I will start off by saying that you will catch perch jigging on the Norfolk Broads, and you will catch perch drop shot fishing on the Norfolk Broads. The big question is, which one is best?
Many anglers will argue that jigging is best when the perch are more active and chasing the fry fish around, and using the drop shot method works best when the perch are more sedate and waiting for an injured bait fish to swim past. This may be true of some venues in the UK, but it isn’t true of the Norfolk Broads.
During the summer months, i.e. when the perch are more active and chasing the fry jigging a lure on the river bed, or the bottom of the Broads isn’t going to yield many fish. During the summer months the fry fish are right close to the water’s surface and as you’d expect, so are the chasing perch. When the fry fish are near the surface the perch aren’t going to be sat near the bottom of the water. Well, some perch may decide to lie and wait on the river bed, but the majority of them are chasing the fry fish high in the water.
If the fry fish are near the water’s surface you need to present your lure near the surface too. You can do this using a floating lure or you can do this using a long drop shot rig. Casting a jig to where the fry fish will see it go through the shoal and down to the river bed. You may be lucky and attract the attention of a perch on the drop, i.e. as the jig heads to the river bed, but you have to be in the right place at the right time, and everything needs to fall in to place.
In the colder months, i.e. when the perch are less active, many anglers consider the drop shot rig best as it allows you to effectively pin the lure in one place and keep it moving until a perch decides to have a go at it, and the good thing is you can stick the lure right on the bottom or as high up in the water as you wish. In the winter months a jig will get down to where the perch lie in wait, but having to reel in the jig to get it moving means the lure will soon be pulled away.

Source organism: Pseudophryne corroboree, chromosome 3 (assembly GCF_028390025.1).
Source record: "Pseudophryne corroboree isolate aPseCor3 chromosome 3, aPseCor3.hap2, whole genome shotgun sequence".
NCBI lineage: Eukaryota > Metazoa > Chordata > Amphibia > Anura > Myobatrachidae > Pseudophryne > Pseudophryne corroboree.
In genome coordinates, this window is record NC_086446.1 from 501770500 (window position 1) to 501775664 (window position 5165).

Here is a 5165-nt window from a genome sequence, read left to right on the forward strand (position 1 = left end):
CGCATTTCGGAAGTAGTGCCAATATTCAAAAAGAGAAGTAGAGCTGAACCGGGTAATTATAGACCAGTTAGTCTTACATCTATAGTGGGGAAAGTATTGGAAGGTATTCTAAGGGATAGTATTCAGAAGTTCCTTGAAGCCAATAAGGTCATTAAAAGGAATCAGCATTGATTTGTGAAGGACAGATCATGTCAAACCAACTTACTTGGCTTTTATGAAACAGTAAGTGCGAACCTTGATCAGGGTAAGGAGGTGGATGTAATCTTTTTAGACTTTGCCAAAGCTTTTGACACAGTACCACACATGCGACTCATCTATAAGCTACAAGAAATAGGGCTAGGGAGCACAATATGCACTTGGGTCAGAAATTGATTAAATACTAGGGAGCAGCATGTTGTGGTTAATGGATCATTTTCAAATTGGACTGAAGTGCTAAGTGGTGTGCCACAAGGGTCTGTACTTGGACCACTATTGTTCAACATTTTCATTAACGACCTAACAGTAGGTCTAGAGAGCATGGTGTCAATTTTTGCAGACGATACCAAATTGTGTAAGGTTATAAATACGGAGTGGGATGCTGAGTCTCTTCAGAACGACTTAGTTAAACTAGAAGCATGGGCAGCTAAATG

Jigging for perch on the Norfolk Broads is at its best in the colder months rather than the warmer months. The perch may be more active in the warmer months, i.e. and more likely to chase after a jig, but the jig won’t remain where the perch are, i.e. high up in the water. During the colder months the jig will at least be where the perch are, and if you manage to pull it past a perch you may be lucky and the perch will have a go.
Fishing the drop shot method works equally well in colder months, when it is meant to be the ‘best method’, and warmer months, which jigging is meant to be the ‘best method’.
If you want to maximise your chance of catching perch on the Norfolk Broads, and want to catch the most perch you can fishing the drop shot method is the way to go.